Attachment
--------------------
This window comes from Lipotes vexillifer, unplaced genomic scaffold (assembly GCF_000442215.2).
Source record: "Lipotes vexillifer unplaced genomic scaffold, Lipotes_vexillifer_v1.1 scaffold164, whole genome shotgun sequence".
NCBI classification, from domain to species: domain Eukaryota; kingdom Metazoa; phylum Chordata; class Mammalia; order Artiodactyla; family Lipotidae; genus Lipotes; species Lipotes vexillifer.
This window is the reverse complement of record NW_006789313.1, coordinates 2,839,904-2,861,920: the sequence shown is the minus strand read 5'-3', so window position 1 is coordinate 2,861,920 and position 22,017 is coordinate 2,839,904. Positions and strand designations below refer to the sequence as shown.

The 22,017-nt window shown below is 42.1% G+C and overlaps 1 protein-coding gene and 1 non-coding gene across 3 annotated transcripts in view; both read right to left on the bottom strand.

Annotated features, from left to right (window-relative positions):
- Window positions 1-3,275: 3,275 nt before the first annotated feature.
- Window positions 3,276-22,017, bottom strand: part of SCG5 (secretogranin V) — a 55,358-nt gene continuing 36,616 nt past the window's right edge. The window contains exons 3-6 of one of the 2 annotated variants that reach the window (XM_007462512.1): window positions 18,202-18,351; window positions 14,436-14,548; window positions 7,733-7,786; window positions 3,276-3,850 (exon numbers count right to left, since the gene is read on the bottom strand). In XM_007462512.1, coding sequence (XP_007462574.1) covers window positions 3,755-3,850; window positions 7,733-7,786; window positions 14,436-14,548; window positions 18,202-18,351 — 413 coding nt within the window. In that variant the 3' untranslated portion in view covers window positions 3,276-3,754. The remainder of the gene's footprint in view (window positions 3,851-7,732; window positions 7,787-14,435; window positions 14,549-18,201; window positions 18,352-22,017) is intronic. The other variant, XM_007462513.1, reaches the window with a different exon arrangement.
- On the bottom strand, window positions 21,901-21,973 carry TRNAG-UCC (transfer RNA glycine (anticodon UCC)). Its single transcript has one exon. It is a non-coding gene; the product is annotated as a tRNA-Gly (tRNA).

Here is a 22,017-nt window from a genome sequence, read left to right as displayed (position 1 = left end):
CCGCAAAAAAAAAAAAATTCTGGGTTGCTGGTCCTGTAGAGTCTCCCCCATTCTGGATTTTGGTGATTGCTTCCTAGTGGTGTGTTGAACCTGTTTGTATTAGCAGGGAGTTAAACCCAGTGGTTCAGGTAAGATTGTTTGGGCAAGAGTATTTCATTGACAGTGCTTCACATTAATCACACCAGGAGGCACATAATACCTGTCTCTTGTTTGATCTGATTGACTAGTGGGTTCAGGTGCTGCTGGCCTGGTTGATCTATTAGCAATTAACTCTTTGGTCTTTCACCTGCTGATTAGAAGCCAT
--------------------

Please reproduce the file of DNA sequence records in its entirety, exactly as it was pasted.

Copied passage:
This window comes from Lipotes vexillifer, unplaced genomic scaffold (assembly GCF_000442215.2).
Source record: "Lipotes vexillifer unplaced genomic scaffold, Lipotes_vexillifer_v1.1 scaffold164, whole genome shotgun sequence".
NCBI classification, from domain to species: domain Eukaryota; kingdom Metazoa; phylum Chordata; class Mammalia; order Artiodactyla; family Lipotidae; genus Lipotes; species Lipotes vexillifer.
This window is the reverse complement of record NW_006789313.1, coordinates 2,839,904-2,861,920: the sequence shown is the minus strand read 5'-3', so window position 1 is coordinate 2,861,920 and position 22,017 is coordinate 2,839,904. Positions and strand designations below refer to the sequence as shown.

The 22,017-nt window shown below is 42.1% G+C and overlaps 1 protein-coding gene and 1 non-coding gene across 3 annotated transcripts in view; both read right to left on the bottom strand.

Annotated features, from left to right (window-relative positions):
- Window positions 1-3,275: 3,275 nt before the first annotated feature.
- Window positions 3,276-22,017, bottom strand: part of SCG5 (secretogranin V) — a 55,358-nt gene continuing 36,616 nt past the window's right edge. The window contains exons 3-6 of one of the 2 annotated variants that reach the window (XM_007462512.1): window positions 18,202-18,351; window positions 14,436-14,548; window positions 7,733-7,786; window positions 3,276-3,850 (exon numbers count right to left, since the gene is read on the bottom strand). In XM_007462512.1, coding sequence (XP_007462574.1) covers window positions 3,755-3,850; window positions 7,733-7,786; window positions 14,436-14,548; window positions 18,202-18,351 — 413 coding nt within the window. In that variant the 3' untranslated portion in view covers window positions 3,276-3,754. The remainder of the gene's footprint in view (window positions 3,851-7,732; window positions 7,787-14,435; window positions 14,549-18,201; window positions 18,352-22,017) is intronic. The other variant, XM_007462513.1, reaches the window with a different exon arrangement.
- On the bottom strand, window positions 21,901-21,973 carry TRNAG-UCC (transfer RNA glycine (anticodon UCC)). Its single transcript has one exon. It is a non-coding gene; the product is annotated as a tRNA-Gly (tRNA).

Here is a 22,017-nt window from a genome sequence, read left to right as displayed (position 1 = left end):
CCGCAAAAAAAAAAAAATTCTGGGTTGCTGGTCCTGTAGAGTCTCCCCCATTCTGGATTTTGGTGATTGCTTCCTAGTGGTGTGTTGAACCTGTTTGTATTAGCAGGGAGTTAAACCCAGTGGTTCAGGTAAGATTGTTTGGGCAAGAGTATTTCATTGACAGTGCTTCACATTAATCACACCAGGAGGCACATAATACCTGTCTCTTGTTTGATCTGATTGACTAGTGGGTTCAGGTGCTGCTGGCCTGGTTGATCTATTAGCAATTAACTCTTTGGTCTTTCACCTGCTGATTAGAAGCCAT